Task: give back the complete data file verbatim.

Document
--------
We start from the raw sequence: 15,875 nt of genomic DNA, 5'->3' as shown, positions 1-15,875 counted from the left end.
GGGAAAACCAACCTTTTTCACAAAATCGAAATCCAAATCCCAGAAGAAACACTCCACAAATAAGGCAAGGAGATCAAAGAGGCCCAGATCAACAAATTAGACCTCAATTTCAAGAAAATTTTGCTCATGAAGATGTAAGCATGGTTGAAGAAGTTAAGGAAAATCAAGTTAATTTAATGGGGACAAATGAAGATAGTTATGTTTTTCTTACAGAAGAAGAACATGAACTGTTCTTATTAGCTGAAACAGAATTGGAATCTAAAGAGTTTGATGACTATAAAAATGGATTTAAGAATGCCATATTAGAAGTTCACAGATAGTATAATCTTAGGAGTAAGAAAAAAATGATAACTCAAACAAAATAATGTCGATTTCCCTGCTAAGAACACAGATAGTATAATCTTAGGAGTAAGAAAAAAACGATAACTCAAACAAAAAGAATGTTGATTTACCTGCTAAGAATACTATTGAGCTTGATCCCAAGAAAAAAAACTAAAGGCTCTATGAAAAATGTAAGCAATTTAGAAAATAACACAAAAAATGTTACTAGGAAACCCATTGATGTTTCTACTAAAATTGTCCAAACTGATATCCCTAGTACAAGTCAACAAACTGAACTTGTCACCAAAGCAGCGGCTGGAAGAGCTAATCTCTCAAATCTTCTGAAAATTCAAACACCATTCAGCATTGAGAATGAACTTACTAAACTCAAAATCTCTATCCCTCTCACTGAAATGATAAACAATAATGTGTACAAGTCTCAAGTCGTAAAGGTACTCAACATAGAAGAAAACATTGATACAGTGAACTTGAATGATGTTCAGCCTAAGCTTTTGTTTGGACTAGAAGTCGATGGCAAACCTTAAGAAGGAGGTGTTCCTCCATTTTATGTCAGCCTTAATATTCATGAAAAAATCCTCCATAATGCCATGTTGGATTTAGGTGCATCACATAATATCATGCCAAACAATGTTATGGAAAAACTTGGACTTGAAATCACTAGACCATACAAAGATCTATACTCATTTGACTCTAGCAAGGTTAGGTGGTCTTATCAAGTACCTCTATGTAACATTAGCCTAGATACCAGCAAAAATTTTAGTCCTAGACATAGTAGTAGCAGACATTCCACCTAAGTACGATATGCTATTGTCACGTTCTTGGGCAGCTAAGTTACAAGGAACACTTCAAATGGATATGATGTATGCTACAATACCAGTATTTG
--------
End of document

We start from the raw sequence: 15,875 nt of genomic DNA, 5'->3' as shown, positions 1-15,875 counted from the left end.
GGGAAAACCAACCTTTTTCACAAAATCGAAATCCAAATCCCAGAAGAAACACTCCACAAATAAGGCAAGGAGATCAAAGAGGCCCAGATCAACAAATTAGACCTCAATTTCAAGAAAATTTTGCTCATGAAGATGTAAGCATGGTTGAAGAAGTTAAGGAAAATCAAGTTAATTTAATGGGGACAAATGAAGATAGTTATGTTTTTCTTACAGAAGAAGAACATGAACTGTTCTTATTAGCTGAAACAGAATTGGAATCTAAAGAGTTTGATGACTATAAAAATGGATTTAAGAATGCCATATTAGAAGTTCACAGATAGTATAATCTTAGGAGTAAGAAAAAAATGATAACTCAAACAAAATAATGTCGATTTCCCTGCTAAGAACACAGATAGTATAATCTTAGGAGTAAGAAAAAAACGATAACTCAAACAAAAAGAATGTTGATTTACCTGCTAAGAATACTATTGAGCTTGATCCCAAGAAAAAAAACTAAAGGCTCTATGAAAAATGTAAGCAATTTAGAAAATAACACAAAAAATGTTACTAGGAAACCCATTGATGTTTCTACTAAAATTGTCCAAACTGATATCCCTAGTACAAGTCAACAAACTGAACTTGTCACCAAAGCAGCGGCTGGAAGAGCTAATCTCTCAAATCTTCTGAAAATTCAAACACCATTCAGCATTGAGAATGAACTTACTAAACTCAAAATCTCTATCCCTCTCACTGAAATGATAAACAATAATGTGTACAAGTCTCAAGTCGTAAAGGTACTCAACATAGAAGAAAACATTGATACAGTGAACTTGAATGATGTTCAGCCTAAGCTTTTGTTTGGACTAGAAGTCGATGGCAAACCTTAAGAAGGAGGTGTTCCTCCATTTTATGTCAGCCTTAATATTCATGAAAAAATCCTCCATAATGCCATGTTGGATTTAGGTGCATCACATAATATCATGCCAAACAATGTTATGGAAAAACTTGGACTTGAAATCACTAGACCATACAAAGATCTATACTCATTTGACTCTAGCAAGGTTAGGTGGTCTTATCAAGTACCTCTATGTAACATTAGCCTAGATACCAGCAAAAATTTTAGTCCTAGACATAGTAGTAGCAGACATTCCACCTAAGTACGATATGCTATTGTCACGTTCTTGGGCAGCTAAGTTACAAGGAACACTTCAAATGGATATGATGTATGCTACAATACCAGTATTTG